Bernanke and Geithner suggest that they would not be able to avoid the eventual failure and bankruptcy of Lehman Brothers back in September 2008. Whether big banks should be viewed as too big to fail remains open to controversy. The classic Bagehot rule suggests that the central bank should offer near-term liquidity finance against good bank collateral in rare times of severe financial stress. However, what constitutes good bank collateral is not clear during a major crisis. For this reason, the classic rule is passive and incomplete in response to the Global Financial Crisis of 2008-2009. Pervasive stigma can arise from the worst-case scenario where the bank remains reluctant to go through the discount window due to fears of technical default because depositors, creditors, and investors may view this stigma as a sign of bank vulnerability. In turn, this stigma can cause banks to borrow at much higher costs. This stigma can even lead to an unfortunate bank run. In this light, Geithner advocates the new principle that it is paramount for most policymakers to maintain the secrecy of bank identities during financial crises. The U.S. congressional asset relief program would allocate $700 billion among big banks for rare loss absorption. At the same time, the macrofinancial stress tests would require the banks to figure out how much capital helps safeguard against extreme losses in several pro forma stress scenarios. U.S. regulators can stipulate these rare stress scenarios in terms of macroeconometric likelihood. In effect, the macrofinancial stress tests can help reduce residual uncertainty about bank solvency and equity capital conservation.

Appropriate policy responses to the Global Financial Crisis 2008 are fundamentally about calibrating bank capital requirements to the prevalent market expectations. From this fundamental viewpoint, the banks need to be confident that it is safe for them to extend credit again. Geithner proposes that the smart use of overwhelming force is the key to regaining investor confidence. In essence, overwhelming force requires supporting fiscal and monetary policies with a sufficiently large amount of money. U.S. Treasury and Federal Reserve System should convince most market participants to perceive this war chest as sufficient.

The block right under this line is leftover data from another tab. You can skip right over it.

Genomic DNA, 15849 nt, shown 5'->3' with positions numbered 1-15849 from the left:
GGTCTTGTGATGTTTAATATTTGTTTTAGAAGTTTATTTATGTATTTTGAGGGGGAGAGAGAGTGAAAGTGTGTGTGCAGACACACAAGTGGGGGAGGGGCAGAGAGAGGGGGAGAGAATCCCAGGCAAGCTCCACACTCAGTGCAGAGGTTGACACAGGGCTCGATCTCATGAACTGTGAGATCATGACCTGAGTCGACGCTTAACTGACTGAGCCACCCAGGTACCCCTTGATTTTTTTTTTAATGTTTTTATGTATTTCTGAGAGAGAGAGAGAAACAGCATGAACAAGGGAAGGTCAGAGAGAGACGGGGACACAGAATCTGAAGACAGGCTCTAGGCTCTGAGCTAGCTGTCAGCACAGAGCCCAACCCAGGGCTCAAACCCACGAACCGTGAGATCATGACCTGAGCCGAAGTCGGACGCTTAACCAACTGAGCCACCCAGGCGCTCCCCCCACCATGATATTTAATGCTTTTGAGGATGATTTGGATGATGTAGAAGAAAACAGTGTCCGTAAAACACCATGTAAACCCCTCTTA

Asset prices tend to decline substantially during a systemic financial crisis.

A financial crisis is often a systemic rare event. Most of the big banks would need to transform their business structure to avoid failure, insolvency, or bankruptcy via mergers and acquisitions (Bear Stearns, Countryside, Merrill, and Wachovia etc), additional capital injections from the government (AIG, Bank of America, Citigroup, Fannie, and Freddie), or reorganizations (Goldman Sachs, JPMorgan Chase, and Morgan Stanley etc). Bank runs are about cash as banks must pay out cash to key lenders who cannot roll over their short-term debt contracts. The banks would then have to sell assets to raise cash. These fire sales can cause substantial asset price declines. The vast majority of asset prices correlate and decrease substantially at the same time. Such asset price declines can cause reductions in bank risk control incentives and margin calls. With less effective financial risk management systems, borrowers would need to sell assets to meet these margin calls. With 95%+ short-term debt, some systemic banks cannot meet their obligations in due course. The counterparties sometimes overreact to this problem by liquidating the collateral at substantial haircuts. A self-reinforcing downward spiral of higher haircuts can force fire sales with substantially lower asset prices across the entire financial system.

In the broader business context of a severe crisis, market prices and expectations become less informative. If the bank sells an asset at its $100 par value this week, the same bank may not be able to sell the asset at $55 when a financial crisis hits tomorrow. However, the asset may be worth $87 in 5 years. When push comes to shove, it would be quite difficult for the bank (even the central bank and some other financial regulators) to determine the true asset value with some major write-down or haircut. In a severe financial crisis, insolvency can be in the eye of the beholder. If the big banks would need to mark all their assets to the respective market prices during massive fire sales, most of these big banks would be technically insolvent. Most U.S. financial markets would effectively shut down for a wide range of asset securitizations. Inter-bank markets would shut down too. In any case, asset prices cannot be readily observable (especially in rare times of severe financial stress).

In a severe financial crisis, most banks face the fear of adverse selection that many counterparties can choose to engage in private price discovery. In this worst-case scenario, the banks sell assets to raise cash. Since the vast majority of the banks sell assets at the same time, most asset prices plummet due to bank contagion. In a bank run, no one wants the bank assets for fear of adverse selection. Specifically, no private actors want to buy these bank assets in a systemic financial crisis. Only the government would serve the vital role of the lender of last resort.